are two of the most commonly used first aid items and should be found in every first aid kit. Their names are often used together or interchangeably, so you may be wondering: What exactly is the difference between a bandage and a dressing?
Is there a difference between bandages and dressings?
There is a slight distinction between dressings and bandages: a dressing is usually placed directly onto an injury or wound to facilitate the healing process, while a bandage is a supportive tool used to hold a dressing in place.
What should a bandage be used for?
There are many kinds of bandages that each serve different purposes. A bandage can be used to:
- Secure a wound dressing in place
- Provide support to an injured joint or limb
- Apply pressure over an absorbent pad or dressing to control bleeds
A bandage is typically made from cotton or elasticated crepe, with the different materials offering variable levels of pressure. A lightweight cotton bandage is usually used to keep a dressing in place, while an elasticated crepe bandage is used to support or apply pressure to a soft tissue injury.
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Different types of bandages
White Open Wove Bandage
Crepe bandages are a woven, elasticated bandage used to provide compression to injured areas as recommended by the PRICE method of injury treatment.
Conforming bandages are very stretchy and conform to the contours of the body. They are usually used to secure dressings in place, particularly on limbs.
Cohesive bandages are designed to stick themselves but not to the skin or body hair. This makes them useful for both holding dressings in place and for providing compression to injured muscles and joints.
Open wove bandages
Open wove bandages are non-elastic and are typically used to hold dressings in place without applying too much pressure to a wound.
Plaster of Paris
Plaster of Paris bandages are used to create casts to provide rigid immobilisation for fractured or broken limbs.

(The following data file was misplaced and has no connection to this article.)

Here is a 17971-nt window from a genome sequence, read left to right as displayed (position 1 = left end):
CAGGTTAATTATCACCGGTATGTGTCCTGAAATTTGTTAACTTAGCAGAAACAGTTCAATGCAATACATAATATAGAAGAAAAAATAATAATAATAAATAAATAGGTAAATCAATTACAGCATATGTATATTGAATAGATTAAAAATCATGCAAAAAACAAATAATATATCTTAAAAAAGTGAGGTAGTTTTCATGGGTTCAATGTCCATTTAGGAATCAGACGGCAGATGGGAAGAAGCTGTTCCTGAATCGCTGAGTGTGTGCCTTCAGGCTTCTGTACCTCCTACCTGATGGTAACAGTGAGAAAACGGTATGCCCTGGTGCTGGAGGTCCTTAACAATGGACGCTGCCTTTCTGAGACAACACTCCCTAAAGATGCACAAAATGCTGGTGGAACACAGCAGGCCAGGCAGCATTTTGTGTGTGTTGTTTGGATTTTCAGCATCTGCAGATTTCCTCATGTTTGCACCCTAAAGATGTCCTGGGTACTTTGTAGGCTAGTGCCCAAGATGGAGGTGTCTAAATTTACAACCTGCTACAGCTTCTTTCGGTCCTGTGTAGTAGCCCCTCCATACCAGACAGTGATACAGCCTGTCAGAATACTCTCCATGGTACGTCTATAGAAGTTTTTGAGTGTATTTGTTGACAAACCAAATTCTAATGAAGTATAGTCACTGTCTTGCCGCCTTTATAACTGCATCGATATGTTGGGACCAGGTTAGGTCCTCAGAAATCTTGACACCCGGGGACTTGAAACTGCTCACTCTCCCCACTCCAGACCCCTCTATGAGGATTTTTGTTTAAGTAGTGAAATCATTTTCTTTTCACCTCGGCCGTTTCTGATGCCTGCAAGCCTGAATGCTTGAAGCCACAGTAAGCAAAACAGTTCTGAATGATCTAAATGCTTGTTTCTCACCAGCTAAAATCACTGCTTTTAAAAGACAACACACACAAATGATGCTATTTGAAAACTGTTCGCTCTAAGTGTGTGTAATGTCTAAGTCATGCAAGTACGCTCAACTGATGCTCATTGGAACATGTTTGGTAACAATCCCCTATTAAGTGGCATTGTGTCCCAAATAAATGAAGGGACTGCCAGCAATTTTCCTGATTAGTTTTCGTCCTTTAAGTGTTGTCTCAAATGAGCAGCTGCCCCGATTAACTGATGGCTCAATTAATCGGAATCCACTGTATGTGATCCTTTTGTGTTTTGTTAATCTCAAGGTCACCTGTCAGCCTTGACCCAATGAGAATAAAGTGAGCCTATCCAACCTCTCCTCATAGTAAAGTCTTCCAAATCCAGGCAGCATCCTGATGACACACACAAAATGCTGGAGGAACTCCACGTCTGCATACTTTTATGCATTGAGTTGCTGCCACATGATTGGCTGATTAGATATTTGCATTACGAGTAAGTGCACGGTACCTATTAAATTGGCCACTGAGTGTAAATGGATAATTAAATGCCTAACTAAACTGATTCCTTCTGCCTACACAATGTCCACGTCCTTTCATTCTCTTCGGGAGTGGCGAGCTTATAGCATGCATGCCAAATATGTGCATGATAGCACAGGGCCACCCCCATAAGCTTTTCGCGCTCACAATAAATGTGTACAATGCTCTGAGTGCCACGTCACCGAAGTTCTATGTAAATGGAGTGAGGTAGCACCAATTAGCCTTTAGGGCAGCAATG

What are dressings used for?
Dressings are soft pads designed to help wounds heal quickly by creating a moist environment conducive to wound repair. For example, if a wound is dry, a dressing that increases moisture would aid healing and if a wound is too moist, a dressing that absorbs excess fluid would be necessary.
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Examples of dressings
Sterile cloth dressings
Sterile cloth dressings are the most commonly used dressings and are usually made from polyester, cotton, woven silk or rayon, making them breathable.
Adhesive dressings are small, flexible sheets of material with a non-sticky side and a side with a dressing pad surrounded by adhesive material.
Hydrogel dressings are ideal for soothing dry wounds and wounds that are shedding dead tissue. Typically used as an emergency dressing for burns, hydrogel dressings soothe pain and help wounds to heal and fight infection.
Eye dressings are shaped to comfortably fit over a casualty’s eye and are usually fitted onto a bandage for ease of application.
Stock up and be prepared for any accidents
Both the HSE and the British Standard require first aid kits to be properly stocked with triangular bandages and sterile dressings of multiple sizes, as they are some of the most used first aid items in the event of an injury. Check out our HSE and BS compliant workplace first aid kits
Find out more about what basic contents to put in your home first aid kit
, learn the legal requirements for school first aid kits
, and make sure you’re aware of what first aid kit you need in your workplace
Shop our range of bandages
Read our other blogs for more information on first aid or contact us for further advice and information on our products.
About the author:
Jo Stokes is a writer, marketer and trained first aider at First Aid Online.
Find out more about Jo.